I’ve been thinking a lot about the following tweet, by, I gather, some Democratic Party-aligned liberal guy who writes for something called Shareblue, since it was posted yesterday. It makes me feel extremely bummed out and lost:
Is this what the fight between mainstream liberals and the so-called dirtbag left is over? Who knows how to win? I hope it isn’t. Maybe it will not be a shock that the guy who wrote a blog post literally titled “Fuck Winning” would find this unspeakably depressing, but bear with me.
Politics, of course, is a battle between competing interests; winning matters. Of course it does. (It matters in particular for the left: The forces arrayed against labor and the poor and the marginalized certainly are not seeking any kind of equitable compromise.) In theory, the job of politicians and political parties is to identify their constituents’ interests and advocate for them persuasively, in elections and then in the big complex negotiations that make up the work of governing. The goal in all these things will be to win; if you recoil at the strict win-loss binary in which a win requires the defeat of someone else, then at the very least everybody can agree on “win” as a synonym for “gain.”
So—again, theoretically—identifying and persuasively arguing for a program that lots and lots of people will want to vote for and get behind can be described as “knowing how to win.” But that is only one of the things that can be described as “knowing how to win.” Bill Clinton knew how to win elections. He almost never lost one. Then he participated in rolling back welfare protections for the neediest people in American society, passed a crime bill that transferred millions of those people to prison, and expanded the use of the federal death penalty. He knew how to win. I’m not sure it did much good for the many millions of people who needed him to win for them.
Knowing how to win is not strictly the same thing as being a good political party. Obviously. A political party can win and win and win at the electoral level and still not accomplish anything of genuine, lasting benefit to the classes of people—workers, the poor, the marginalized—who actually need it. For example: Both American political parties, which have been taking turns winning elections and mostly not doing jack shit for those classes of people for quite a bit longer than I have been alive.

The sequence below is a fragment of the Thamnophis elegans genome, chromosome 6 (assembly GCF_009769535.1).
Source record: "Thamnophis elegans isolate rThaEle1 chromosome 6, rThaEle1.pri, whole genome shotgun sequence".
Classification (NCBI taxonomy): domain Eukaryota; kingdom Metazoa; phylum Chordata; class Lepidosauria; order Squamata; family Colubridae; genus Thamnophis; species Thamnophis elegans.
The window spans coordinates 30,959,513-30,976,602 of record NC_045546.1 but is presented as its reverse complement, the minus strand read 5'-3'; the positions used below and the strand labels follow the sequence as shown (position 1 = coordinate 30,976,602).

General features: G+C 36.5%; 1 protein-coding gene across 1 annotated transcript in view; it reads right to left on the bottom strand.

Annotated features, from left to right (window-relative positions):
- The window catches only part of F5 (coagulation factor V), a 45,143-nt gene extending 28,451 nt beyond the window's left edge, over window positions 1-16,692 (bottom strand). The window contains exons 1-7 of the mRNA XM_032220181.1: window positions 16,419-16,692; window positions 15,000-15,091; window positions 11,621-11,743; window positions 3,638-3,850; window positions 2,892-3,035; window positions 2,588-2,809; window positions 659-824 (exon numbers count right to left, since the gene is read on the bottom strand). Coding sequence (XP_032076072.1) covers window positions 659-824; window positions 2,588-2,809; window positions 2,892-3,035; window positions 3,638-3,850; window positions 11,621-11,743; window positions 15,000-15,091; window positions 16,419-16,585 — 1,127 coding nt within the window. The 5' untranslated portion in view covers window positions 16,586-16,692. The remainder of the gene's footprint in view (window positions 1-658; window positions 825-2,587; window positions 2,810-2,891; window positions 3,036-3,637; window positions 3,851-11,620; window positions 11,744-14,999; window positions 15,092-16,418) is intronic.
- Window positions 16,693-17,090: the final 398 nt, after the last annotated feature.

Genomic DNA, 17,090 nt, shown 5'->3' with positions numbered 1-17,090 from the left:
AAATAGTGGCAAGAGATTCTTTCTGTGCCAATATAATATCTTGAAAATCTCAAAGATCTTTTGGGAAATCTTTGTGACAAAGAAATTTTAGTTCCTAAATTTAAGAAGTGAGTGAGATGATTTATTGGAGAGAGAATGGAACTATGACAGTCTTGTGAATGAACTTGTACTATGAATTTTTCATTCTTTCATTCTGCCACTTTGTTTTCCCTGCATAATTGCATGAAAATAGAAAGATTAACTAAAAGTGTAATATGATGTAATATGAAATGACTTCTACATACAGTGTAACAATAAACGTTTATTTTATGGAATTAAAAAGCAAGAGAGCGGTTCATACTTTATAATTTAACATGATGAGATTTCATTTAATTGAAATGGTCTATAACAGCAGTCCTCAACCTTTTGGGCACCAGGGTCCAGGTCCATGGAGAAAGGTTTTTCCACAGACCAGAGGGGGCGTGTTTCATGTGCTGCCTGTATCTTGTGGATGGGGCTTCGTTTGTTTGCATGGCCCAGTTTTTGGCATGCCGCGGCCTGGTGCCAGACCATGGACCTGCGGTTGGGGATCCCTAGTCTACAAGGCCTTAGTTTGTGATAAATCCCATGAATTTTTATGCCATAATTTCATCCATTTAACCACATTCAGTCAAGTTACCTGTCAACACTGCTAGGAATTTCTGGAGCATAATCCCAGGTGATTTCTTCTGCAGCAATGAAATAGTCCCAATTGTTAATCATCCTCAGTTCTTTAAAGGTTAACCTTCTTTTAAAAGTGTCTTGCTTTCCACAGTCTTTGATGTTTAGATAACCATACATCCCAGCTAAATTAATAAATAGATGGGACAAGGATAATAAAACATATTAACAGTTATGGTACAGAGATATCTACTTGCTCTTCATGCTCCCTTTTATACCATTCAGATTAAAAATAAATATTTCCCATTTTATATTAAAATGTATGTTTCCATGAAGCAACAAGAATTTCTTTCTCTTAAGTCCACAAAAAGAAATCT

For a long time, whatever moral credibility the left has had—with me, and I hope more broadly—has come not from a claim that it knows how to win, but that, collectively, it has had its eye fixed on why winning matters: Because the American way of life continually ignores and erases millions and millions of people when it is not actively fucking and exploiting them, and those people need their lives made materially better; they need American society made fairer and more just, not incrementally or indirectly, not by tinkering around with the margins of capitalism but by smashing it. The claim was: These policies (broadly, universal health care, wealth redistribution, regulation of industry) will make American society more fair and just for the people it historically fucks, and so the job of the Democratic Party should be to make a persuasive case for them, even if it’s harder than pandering to the racial insecurities of Southern whites or makes a certain class of meritocrat feel uncomfortable.
The results of the recent snap election in the United Kingdom—in which the Labour party under undisguised leftist Jeremy Corbyn gained a shocking 30 seats in Parliament, largely campaigning on pledges to make life materially better for working-class people—seems to have altered the discussion here in the United States a bit. The left’s claim seems to have changed to We know how to win. That’s not entirely unreasonable: The wised-up party apparatus that has been pooh-poohing actual left policy aims for the past like 35 years on the basis that it alone holds a monopoly on knowing the business of winning elections did, after all, just lose a layup election to Donald fucking Trump, possibly fatally torpedoing the (already historically dubious!) claim that cynical, centrist positioning is the skeleton key to elections.
But, fuck that. The left’s duty is to reject the premise of this Shareblue dweeb’s tweet. Foregrounding “how to win” is how one of the two parties got taken over by Bill Clinton and the Third Way centrists in the first place: For one thing, it falsely assumes all victories look the same, and benefit the same people; that everyone is working toward the same goal. For chrissakes, if the past 30 years have demonstrated any one fucking thing, it’s that that’s not true—that “Sure, s/he campaigns like this, but that’s only because s/he knows how to win; surely s/he’ll actually govern like that” is bad and stupid and self-destructive.
The surest way to win always will involve cynical pandering and lying; it will always be more profitable to seek the support of the powerful by negotiating on the needs of the weak. The people who do it best always will be ambitious scum. Consigning government to a re-election contest between those people means enduring the downward-spiraling contest-winning contest indefinitely, until the ruin implied by our present trajectory arrives. Jeremy Corbyn and Labour won for many reasons (including blind panic at the mistaken disaster that was Brexit); the best hope for anybody isn’t that they knew how to win, but that they oriented themselves toward justice, whether it was the safest route to electoral victory or not, and common people wanted to follow.
“How” is the wrong conversation. “Why” is the right one.